Empowering girls through tech is the way to progress: PECN
PESHAWAR: The Pakistan Education Champions Network (PECN) on International Women’s Day 2023 called upon the authorities for empowering girls through technology for learning and better career prospects in Pakistan.
The PECN shared a recent study by Malala Fund, according to which both girls and boys have struggled to access and use government-provided forms of learning during the lockdown in the last few years, however, girls were found to be overcoming odds to spend time studying due to social pressures around how they spent their time and lower access to some forms of technology than boys.
During the pandemic, the government’s support for distance learning mainly relied on TV, radio and e-learning, but these methods did not seem to be reaching students. The study revealed that although the majority of respondents (67%) said that they had a TV at home and around one-third had a radio, only 20% of girls and boys were spending time on educational TV and just 2% on educational radio.
Furthermore, access to smartphones was relatively high (60%), but three-quarters of those with access reported only being able to afford data intermittently. Fewer girls (59%) than boys (68%) reported being able to access smartphones, with girls being almost 40% more likely than boys to say that they never have access to a mobile device, and their most frequently cited reason for not accessing a phone was being afraid to ask. Shockingly, less than 1% of students were using edtech for distance learning.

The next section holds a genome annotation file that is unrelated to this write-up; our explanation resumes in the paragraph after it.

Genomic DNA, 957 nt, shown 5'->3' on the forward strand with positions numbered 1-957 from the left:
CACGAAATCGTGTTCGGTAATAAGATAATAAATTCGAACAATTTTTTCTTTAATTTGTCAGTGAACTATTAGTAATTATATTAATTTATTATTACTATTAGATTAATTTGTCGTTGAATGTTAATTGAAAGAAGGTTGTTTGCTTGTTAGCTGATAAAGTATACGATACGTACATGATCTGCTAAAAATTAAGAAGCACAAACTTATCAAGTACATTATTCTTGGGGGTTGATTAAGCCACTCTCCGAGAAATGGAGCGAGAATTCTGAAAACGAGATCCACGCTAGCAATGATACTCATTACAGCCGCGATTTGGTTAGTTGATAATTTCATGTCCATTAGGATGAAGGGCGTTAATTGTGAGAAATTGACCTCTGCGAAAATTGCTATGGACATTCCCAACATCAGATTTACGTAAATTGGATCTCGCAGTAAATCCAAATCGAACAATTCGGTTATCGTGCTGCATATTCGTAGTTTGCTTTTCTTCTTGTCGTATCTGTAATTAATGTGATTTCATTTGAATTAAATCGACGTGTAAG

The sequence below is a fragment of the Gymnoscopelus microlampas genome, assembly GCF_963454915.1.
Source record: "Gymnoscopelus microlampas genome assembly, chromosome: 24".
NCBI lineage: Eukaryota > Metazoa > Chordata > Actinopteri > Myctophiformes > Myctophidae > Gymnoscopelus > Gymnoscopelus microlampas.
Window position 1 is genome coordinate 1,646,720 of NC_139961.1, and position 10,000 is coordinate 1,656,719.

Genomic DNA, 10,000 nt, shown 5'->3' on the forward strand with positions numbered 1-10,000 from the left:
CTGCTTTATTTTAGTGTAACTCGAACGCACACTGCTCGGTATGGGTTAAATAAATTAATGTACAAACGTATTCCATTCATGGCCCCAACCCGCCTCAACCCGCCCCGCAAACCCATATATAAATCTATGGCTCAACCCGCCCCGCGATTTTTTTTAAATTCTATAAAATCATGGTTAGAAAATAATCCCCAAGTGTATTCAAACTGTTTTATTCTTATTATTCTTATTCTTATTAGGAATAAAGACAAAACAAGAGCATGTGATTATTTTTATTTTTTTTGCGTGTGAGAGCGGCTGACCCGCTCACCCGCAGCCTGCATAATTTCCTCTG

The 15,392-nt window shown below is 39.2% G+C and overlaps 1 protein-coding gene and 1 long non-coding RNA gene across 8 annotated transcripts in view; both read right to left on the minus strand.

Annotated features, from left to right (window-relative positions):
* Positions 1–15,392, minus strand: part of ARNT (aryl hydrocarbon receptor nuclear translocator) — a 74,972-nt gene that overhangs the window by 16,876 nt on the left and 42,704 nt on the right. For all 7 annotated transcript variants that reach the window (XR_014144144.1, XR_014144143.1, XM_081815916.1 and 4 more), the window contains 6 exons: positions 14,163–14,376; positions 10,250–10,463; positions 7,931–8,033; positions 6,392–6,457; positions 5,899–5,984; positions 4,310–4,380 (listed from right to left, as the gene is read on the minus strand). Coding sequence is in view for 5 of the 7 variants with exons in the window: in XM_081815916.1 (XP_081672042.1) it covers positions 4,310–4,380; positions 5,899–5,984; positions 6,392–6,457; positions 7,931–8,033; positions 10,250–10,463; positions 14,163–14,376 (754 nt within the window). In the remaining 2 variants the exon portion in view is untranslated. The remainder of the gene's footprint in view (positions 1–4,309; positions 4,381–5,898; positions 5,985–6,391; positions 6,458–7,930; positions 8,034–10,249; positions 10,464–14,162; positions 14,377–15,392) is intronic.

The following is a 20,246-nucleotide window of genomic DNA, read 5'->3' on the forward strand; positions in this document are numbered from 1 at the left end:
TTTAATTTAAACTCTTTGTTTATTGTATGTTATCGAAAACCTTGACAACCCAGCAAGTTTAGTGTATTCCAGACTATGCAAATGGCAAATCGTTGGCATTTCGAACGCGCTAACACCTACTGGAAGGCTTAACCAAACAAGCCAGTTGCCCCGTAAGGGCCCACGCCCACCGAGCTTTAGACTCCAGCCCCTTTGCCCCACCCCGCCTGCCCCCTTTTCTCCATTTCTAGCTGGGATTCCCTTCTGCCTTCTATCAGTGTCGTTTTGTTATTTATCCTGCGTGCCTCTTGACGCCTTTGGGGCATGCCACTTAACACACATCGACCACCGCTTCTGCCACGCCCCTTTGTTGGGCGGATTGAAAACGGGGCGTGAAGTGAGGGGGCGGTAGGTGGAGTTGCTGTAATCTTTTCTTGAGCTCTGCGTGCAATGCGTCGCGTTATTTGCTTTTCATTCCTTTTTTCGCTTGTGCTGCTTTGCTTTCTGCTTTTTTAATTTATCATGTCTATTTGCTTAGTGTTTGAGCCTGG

The findings of the study suggest that potential gender disparities in digital access, including at home, should be considered when designing edtech interventions. Acknowledging system-level factors such as social norms, online discrimination or violence that can influence the extent to which girls are allowed to use edtech is also important to implement equitable edtech. Tackling inequalities and disparities in digital literacy, which girls are often more likely to have lower levels of than their male counterparts, is also needed to enable girls and boys to equally make use of edtech.
Qamar Naseem, Co-Convener of PECN said, “On this International Women’s Day, let us commit to empowering girls through technology in Pakistan. Let us ensure that our interventions are participatory, aligned with local and contextualized needs, and inclusive. Let us work towards a Pakistan where girls have equal access to technology and can harness it to unlock their full potential.”